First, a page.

What Mobile Can Learn from the PC Industry

Posted in コンピュータ, モバイル by shiro on 2014年4月12日


What Mobile Can Learn from the PC Industry | Tech.pinions



Posted in アップル, モバイル, 地図 by shiro on 2012年9月21日

I’ve been using iOS 6 for a few months, and… | Lumatic City Maps

What’s missing from this conversation is that map usage is critical. […] Google’s maps are going to start degrading. Apple’s will get better. They’ll meet in the middle within 18 months.

Using Maps to Improve Maps | Daring Fireball

The idea is that you need to collect usage data to improve your data. The only way for Apple to get from here to there is to release what they have now and improve the data as millions of people start using it.

Apple responds to Maps criticism | The Loop

We launched this new map service knowing that it is a major initiative and we are just getting started with it. We are continuously improving it, and as Maps is a cloud-based solution, the more people use it, the better it will get.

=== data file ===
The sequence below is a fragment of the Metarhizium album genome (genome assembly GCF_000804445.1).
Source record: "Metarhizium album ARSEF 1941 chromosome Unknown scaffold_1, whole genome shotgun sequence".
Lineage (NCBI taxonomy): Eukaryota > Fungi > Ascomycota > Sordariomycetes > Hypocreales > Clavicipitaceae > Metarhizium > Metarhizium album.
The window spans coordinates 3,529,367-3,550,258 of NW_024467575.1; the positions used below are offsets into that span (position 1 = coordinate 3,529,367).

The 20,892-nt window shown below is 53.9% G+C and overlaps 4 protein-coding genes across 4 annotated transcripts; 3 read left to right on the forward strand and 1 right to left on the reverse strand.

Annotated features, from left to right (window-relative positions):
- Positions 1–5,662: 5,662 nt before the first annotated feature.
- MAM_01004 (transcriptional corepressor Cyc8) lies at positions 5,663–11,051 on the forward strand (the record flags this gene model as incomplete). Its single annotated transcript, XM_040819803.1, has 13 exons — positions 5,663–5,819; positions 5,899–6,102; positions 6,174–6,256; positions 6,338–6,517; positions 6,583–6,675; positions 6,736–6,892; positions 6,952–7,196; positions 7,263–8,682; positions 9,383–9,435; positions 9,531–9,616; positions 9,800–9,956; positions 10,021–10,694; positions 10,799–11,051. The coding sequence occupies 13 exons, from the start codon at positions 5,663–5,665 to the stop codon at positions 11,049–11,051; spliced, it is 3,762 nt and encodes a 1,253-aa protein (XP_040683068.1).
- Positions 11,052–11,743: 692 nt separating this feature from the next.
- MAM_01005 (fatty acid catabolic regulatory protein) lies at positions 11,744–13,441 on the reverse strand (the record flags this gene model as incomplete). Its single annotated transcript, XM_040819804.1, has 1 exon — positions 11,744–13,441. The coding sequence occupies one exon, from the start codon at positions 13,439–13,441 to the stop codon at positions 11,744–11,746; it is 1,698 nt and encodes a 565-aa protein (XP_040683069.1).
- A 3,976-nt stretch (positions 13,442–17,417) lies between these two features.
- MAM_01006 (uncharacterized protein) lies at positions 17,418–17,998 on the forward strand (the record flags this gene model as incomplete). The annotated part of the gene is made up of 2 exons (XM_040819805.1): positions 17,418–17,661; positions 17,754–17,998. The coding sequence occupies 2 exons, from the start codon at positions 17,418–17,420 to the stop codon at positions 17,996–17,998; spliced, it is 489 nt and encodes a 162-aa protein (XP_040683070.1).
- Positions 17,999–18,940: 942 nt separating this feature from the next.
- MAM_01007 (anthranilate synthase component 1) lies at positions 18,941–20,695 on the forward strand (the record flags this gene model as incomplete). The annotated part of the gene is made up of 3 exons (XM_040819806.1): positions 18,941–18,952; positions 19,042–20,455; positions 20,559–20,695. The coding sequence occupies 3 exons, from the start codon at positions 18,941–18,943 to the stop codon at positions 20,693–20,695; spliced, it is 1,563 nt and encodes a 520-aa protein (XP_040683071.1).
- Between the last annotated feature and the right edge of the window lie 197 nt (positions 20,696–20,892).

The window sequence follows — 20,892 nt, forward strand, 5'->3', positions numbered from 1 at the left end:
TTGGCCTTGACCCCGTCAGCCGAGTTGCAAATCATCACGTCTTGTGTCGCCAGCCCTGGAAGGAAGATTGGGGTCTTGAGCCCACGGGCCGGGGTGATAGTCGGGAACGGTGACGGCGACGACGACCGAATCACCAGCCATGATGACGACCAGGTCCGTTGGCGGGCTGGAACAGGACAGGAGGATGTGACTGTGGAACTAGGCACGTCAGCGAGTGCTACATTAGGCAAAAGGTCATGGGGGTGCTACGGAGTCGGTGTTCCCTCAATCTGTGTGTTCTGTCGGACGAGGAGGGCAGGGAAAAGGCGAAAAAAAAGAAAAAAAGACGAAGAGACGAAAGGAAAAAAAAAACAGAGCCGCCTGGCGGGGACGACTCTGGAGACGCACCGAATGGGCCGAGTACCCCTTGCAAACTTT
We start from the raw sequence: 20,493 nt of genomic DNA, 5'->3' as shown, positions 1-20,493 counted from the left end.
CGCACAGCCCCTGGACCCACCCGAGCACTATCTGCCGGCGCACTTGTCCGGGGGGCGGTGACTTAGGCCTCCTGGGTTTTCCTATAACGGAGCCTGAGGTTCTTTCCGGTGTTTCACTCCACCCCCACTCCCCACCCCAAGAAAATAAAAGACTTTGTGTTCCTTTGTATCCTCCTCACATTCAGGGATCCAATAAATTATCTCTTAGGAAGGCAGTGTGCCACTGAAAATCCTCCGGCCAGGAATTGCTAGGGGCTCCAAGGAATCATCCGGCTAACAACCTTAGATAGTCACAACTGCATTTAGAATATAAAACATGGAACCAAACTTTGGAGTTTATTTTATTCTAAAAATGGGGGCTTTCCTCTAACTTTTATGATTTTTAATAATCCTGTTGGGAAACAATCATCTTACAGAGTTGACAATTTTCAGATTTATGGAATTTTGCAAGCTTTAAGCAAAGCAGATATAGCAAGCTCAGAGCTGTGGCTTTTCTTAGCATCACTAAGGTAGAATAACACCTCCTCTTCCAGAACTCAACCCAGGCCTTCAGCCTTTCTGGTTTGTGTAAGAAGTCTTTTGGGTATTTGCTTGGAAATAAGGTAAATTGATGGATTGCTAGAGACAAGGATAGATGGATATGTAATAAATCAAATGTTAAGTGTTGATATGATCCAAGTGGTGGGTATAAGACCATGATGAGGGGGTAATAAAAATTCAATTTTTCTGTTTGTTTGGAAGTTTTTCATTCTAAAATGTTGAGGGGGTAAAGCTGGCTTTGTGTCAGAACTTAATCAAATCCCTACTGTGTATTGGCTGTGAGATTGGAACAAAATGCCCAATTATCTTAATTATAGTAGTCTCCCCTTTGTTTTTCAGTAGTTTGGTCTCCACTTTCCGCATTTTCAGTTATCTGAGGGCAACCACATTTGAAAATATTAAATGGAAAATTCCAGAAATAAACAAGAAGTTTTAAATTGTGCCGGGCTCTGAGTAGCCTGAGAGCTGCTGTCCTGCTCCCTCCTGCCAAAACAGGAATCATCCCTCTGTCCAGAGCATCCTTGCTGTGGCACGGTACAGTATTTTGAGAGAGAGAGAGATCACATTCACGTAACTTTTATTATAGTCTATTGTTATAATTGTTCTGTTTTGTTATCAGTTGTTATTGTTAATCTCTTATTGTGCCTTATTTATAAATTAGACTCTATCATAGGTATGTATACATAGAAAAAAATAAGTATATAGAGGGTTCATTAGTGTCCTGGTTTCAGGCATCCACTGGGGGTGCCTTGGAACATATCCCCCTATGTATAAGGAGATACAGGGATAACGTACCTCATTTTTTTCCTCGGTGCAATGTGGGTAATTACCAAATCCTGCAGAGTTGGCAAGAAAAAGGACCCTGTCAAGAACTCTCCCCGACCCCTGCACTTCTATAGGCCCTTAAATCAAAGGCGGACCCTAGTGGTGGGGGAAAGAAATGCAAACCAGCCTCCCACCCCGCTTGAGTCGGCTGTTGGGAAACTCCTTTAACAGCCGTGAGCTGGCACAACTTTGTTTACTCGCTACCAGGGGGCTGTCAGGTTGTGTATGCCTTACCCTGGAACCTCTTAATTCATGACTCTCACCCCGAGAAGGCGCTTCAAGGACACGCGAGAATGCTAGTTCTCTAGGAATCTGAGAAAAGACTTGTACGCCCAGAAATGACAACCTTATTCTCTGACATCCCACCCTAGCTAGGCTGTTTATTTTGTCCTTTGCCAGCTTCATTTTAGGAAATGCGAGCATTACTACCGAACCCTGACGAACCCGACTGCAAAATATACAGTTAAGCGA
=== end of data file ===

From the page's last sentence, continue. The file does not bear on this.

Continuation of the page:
Apple Says Give Maps Time, The More You Use it The Better It Is | The Next Web

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Posted in Android, スマートフォン by shiro on 2010年9月25日


Can Android change the distribution of profit among phone vendors? | asymco

Some assume that the future belongs to the Koreans but we see that the relatively small amount of profit that Samsung has (less than RIM actually) has not changed much. HTC is also shown to be a steady performer but not having displaced much from competitors.

Will Android change this picture? As I’ve argued before, Android is most attractive to the unprofitable and the strategically constrained. Can having undifferentiated new products change this? As Nokia is unlikely to license Android, and RIM seems very unlikely and Apple is out of the picture, the only possible contenders are Samsung, LG, HTC, Motorola and Sony Ericsson.

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モバイルマーケットで iPhone が Android フォンに負けないためには・・・

Posted in スマートフォン, iPhone by shiro on 2010年8月12日


Ars Technica: “Can you buy me now? Apple and the war for the mobile market” by John Siracusa: 05? August 2010

The only way for Apple to eliminate the distribution and marketing advantage currently enjoyed by Android is to make sure that everywhere an Android phone is for sale, there’s an iPhone sitting right next to it that will work on the same network.